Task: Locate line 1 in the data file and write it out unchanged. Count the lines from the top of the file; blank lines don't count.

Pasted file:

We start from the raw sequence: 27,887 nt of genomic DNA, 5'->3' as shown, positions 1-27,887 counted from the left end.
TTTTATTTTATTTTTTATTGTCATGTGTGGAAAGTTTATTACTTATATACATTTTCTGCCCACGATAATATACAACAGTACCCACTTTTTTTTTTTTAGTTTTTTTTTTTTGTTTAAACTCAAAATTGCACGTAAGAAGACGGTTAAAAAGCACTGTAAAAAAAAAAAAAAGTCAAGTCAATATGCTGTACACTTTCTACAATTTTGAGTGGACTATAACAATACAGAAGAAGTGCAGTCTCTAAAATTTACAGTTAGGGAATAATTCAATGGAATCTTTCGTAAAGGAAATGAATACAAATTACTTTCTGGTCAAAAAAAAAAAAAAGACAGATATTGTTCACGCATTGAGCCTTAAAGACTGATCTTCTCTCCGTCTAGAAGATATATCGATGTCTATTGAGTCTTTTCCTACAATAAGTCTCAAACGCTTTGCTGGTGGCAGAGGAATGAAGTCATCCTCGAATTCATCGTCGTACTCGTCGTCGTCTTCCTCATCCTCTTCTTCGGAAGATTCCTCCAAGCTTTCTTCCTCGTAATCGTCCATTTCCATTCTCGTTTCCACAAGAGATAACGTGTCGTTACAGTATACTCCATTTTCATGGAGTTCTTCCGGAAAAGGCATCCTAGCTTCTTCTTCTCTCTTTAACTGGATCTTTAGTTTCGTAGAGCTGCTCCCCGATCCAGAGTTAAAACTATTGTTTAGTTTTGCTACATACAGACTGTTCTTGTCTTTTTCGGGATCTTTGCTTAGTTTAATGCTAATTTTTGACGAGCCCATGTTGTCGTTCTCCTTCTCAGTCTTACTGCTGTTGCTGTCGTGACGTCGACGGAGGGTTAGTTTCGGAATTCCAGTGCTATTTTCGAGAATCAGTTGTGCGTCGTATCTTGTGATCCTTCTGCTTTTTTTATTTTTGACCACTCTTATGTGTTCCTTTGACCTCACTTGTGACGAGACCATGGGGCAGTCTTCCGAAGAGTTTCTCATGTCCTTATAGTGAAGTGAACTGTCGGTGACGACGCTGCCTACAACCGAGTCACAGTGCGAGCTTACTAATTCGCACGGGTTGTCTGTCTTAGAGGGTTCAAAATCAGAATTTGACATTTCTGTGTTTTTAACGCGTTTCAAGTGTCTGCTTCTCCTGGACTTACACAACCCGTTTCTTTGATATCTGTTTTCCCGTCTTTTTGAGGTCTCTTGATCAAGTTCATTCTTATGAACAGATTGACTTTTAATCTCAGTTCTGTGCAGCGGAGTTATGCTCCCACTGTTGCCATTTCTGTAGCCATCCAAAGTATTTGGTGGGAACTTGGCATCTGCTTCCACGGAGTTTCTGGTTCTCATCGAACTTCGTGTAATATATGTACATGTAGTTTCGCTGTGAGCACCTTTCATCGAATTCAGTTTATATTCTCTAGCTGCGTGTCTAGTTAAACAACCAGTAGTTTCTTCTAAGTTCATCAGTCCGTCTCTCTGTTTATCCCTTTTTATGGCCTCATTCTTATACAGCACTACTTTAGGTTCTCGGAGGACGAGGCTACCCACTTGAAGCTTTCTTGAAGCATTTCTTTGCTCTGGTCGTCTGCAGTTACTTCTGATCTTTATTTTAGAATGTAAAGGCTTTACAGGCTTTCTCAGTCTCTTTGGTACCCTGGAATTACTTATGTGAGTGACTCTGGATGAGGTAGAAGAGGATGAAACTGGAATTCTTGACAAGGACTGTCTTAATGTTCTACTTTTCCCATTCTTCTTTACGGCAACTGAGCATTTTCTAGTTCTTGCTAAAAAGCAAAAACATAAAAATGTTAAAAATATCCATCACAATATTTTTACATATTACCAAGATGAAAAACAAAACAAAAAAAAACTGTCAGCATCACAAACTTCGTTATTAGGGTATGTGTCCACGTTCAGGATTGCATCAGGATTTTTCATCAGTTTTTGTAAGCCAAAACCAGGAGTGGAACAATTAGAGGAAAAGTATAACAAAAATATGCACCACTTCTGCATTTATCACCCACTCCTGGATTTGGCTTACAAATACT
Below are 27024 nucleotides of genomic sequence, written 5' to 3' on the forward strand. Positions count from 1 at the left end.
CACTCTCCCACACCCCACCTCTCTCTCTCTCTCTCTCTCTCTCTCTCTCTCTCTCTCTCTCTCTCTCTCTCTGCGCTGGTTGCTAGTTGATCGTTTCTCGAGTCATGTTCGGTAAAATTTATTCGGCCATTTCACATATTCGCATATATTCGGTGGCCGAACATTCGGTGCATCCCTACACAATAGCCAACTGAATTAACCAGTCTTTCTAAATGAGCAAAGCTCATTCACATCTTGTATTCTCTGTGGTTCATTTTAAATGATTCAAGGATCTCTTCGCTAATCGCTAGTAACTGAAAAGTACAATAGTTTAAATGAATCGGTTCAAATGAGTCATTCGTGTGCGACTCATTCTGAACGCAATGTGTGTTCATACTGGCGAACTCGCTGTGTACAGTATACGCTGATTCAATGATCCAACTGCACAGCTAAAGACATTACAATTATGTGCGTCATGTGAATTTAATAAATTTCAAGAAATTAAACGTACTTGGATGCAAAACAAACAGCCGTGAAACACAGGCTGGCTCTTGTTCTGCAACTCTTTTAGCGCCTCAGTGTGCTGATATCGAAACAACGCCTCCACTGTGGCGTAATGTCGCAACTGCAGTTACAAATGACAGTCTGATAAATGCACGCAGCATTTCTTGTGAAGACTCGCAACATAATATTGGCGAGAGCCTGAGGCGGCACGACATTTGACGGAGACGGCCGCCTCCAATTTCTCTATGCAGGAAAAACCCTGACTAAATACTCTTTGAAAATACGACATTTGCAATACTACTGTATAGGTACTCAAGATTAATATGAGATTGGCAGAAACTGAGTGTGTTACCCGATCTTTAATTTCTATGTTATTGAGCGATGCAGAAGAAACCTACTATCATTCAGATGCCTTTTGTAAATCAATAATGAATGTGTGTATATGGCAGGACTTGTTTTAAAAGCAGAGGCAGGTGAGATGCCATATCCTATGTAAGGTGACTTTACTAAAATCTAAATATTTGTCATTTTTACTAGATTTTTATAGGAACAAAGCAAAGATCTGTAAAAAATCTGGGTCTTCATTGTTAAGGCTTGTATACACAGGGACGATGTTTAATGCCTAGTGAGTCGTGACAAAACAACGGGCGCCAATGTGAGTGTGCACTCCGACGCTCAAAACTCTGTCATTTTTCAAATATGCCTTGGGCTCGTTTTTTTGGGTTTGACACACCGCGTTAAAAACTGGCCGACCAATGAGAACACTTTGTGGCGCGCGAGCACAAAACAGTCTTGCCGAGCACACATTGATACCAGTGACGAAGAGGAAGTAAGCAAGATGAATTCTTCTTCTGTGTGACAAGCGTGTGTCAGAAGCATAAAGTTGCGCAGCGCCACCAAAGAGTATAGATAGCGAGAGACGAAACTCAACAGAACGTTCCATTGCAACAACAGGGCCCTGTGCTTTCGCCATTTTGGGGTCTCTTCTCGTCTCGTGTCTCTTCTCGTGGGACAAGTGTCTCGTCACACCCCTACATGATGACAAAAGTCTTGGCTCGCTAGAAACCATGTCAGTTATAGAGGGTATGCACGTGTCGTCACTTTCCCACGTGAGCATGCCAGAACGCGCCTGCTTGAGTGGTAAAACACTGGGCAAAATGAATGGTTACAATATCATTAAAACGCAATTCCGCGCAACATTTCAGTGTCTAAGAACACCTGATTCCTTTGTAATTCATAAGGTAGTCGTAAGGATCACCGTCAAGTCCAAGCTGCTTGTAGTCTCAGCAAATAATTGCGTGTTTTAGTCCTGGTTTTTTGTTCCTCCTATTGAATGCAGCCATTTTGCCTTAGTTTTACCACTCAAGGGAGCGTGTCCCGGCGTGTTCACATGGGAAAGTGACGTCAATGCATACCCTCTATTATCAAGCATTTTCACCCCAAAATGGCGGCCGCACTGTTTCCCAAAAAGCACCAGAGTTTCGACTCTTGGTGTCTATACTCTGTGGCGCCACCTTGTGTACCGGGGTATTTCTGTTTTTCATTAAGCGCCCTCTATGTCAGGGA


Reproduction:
We start from the raw sequence: 27,887 nt of genomic DNA, 5'->3' as shown, positions 1-27,887 counted from the left end.